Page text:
By Caroline Colebrook
TENS OF thousands of marchers took to the streets of central London last Saturday in the first of several major demonstrations directed at the meeting of G20 nations for a global summit in east London this week.
Saturday’s event was organised by the trade unions and focussed on three main demands: jobs, justice and climate, with the main slogan being: “Put people first”.
But it encompassed an enormous range of groups with many demands: unions demanding job protection, climate change groups opposing the third runway at Heathrow and the construction of new coal-fired power stations – and peace and solidarity groups demanding British withdrawal from Iraq and Afghanistan and Israeli withdrawal from the occupied territories.
The demonstration was colourful and noisy with hundreds of bright banners and bands.
The public sector union Unison had invited its German and Italian sister unions – ver.di and CGIL – to join in and they both sent large, colourful contingents.
The three big unions have formed an historic alliance that brings millions of workers together to defend public services and protect jobs and communities at home and abroad.
They say they are committed to building a fairer future for everyone, and have pledged to take their demands to the heart of every government across Europe.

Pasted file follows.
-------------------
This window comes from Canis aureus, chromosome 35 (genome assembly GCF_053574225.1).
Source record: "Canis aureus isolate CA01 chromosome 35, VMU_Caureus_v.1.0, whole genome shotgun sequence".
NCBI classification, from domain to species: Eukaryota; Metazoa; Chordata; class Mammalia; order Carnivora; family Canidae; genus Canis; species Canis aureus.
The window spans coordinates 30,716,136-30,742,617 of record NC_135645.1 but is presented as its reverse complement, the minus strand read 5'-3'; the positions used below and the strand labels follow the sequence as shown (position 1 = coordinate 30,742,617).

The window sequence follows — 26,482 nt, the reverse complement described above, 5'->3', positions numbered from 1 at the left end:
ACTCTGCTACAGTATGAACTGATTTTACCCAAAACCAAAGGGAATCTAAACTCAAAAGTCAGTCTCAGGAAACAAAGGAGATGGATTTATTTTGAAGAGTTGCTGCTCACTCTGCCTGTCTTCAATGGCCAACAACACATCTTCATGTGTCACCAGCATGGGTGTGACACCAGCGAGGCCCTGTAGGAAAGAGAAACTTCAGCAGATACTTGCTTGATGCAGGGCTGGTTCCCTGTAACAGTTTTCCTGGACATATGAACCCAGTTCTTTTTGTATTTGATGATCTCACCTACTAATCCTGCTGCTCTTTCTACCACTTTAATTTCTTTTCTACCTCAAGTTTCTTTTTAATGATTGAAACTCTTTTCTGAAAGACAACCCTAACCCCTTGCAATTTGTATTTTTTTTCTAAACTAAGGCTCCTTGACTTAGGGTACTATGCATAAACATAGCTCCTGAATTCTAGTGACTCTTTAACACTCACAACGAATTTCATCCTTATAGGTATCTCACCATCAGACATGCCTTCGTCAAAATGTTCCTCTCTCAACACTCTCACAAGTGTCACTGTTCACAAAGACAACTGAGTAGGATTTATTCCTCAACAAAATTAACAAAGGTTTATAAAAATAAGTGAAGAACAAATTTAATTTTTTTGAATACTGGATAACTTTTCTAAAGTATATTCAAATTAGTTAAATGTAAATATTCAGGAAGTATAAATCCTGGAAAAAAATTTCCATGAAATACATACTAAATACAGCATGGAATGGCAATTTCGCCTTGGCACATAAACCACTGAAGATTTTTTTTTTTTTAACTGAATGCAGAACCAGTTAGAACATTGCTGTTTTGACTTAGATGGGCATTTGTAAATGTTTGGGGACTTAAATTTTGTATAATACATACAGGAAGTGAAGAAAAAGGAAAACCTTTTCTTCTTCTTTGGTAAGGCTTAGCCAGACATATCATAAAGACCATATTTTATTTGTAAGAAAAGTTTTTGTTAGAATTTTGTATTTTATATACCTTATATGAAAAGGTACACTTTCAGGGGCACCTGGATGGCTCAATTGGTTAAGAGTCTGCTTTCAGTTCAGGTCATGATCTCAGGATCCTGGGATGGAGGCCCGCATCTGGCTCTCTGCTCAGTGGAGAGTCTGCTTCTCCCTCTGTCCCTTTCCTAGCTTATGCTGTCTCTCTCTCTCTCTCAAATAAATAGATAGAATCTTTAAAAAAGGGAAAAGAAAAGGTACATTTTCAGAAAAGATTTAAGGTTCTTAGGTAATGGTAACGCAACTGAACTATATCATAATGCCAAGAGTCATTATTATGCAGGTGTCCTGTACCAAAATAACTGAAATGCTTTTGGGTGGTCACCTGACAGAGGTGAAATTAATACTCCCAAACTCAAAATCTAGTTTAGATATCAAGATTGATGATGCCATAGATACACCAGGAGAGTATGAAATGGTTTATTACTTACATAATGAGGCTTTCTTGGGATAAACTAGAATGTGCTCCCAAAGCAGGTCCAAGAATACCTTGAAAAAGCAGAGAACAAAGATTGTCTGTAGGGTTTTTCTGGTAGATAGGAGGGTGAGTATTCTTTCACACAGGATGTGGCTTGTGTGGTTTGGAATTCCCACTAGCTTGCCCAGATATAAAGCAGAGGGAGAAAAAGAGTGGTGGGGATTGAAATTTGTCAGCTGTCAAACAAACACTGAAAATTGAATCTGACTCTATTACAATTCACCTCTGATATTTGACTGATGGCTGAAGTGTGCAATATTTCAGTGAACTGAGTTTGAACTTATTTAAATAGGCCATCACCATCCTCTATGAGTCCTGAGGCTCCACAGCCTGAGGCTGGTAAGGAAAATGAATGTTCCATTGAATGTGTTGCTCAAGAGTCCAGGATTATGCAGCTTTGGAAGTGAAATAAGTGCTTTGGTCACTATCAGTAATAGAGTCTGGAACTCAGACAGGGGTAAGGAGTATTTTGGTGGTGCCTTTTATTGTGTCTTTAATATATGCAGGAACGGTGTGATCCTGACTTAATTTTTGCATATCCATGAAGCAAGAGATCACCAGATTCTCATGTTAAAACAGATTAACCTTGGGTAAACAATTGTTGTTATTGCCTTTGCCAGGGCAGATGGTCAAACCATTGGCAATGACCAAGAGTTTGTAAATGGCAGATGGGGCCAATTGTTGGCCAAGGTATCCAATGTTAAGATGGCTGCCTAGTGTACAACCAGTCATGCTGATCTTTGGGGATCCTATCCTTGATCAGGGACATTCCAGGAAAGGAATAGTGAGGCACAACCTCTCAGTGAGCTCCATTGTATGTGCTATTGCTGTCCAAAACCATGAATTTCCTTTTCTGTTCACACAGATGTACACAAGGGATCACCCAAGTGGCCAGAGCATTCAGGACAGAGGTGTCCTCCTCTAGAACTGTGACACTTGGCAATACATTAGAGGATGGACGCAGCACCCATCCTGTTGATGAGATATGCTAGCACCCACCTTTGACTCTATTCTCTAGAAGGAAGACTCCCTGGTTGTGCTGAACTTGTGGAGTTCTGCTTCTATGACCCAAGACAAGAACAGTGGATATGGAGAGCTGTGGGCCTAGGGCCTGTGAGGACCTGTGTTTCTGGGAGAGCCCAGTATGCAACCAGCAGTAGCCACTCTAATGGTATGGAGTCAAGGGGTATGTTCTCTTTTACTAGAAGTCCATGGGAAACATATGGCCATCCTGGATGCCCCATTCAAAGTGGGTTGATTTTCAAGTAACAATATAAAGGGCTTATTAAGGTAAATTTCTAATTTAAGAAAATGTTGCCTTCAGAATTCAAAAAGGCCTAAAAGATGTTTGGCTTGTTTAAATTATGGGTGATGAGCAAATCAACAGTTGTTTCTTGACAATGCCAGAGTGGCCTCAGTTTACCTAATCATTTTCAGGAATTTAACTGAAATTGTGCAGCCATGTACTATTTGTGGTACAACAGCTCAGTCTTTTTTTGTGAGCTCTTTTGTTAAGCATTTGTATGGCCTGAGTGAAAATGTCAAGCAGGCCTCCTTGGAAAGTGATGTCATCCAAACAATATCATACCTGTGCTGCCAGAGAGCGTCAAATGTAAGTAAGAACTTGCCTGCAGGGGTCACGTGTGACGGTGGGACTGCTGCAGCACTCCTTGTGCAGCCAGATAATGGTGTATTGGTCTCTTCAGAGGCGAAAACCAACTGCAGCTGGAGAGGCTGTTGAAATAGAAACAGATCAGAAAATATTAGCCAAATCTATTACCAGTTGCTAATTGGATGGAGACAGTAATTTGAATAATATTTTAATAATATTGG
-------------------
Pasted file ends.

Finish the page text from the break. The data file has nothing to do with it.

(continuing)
Justice must be done, they say, social justice – and that means putting people first.
The general secretaries of the three unions held round-table talks ahead of Saturday’s Put People First march and the meeting of world leaders at the G20 summit this week.
Trade union leaders from Spain, France, Sweden, Ireland and the Netherlands joined them to agree a Europe-wide plan of action.
“We have joined forces to bring millions of workers together in a campaign for change,” said Unison general secretary Dave Prentis. “Now is the time to challenge those calling for cuts to pay, pensions and services,” he stressed.
“It is time to reassert the values of fairness, solidarity and democracy that public service workers put into practice every day.”
But it is this sort of statement that betrays the weakness of the union demands compared to those of a generation or two ago.
There is no evidence of class consciousness; no demands for an end to the whole system of exploitation; no demands for socialism.
The demands are only the feeble bourgeois demands for “fairness” and “democracy” – words that the ruling class is happy to hear because they are so vague they can be ignored.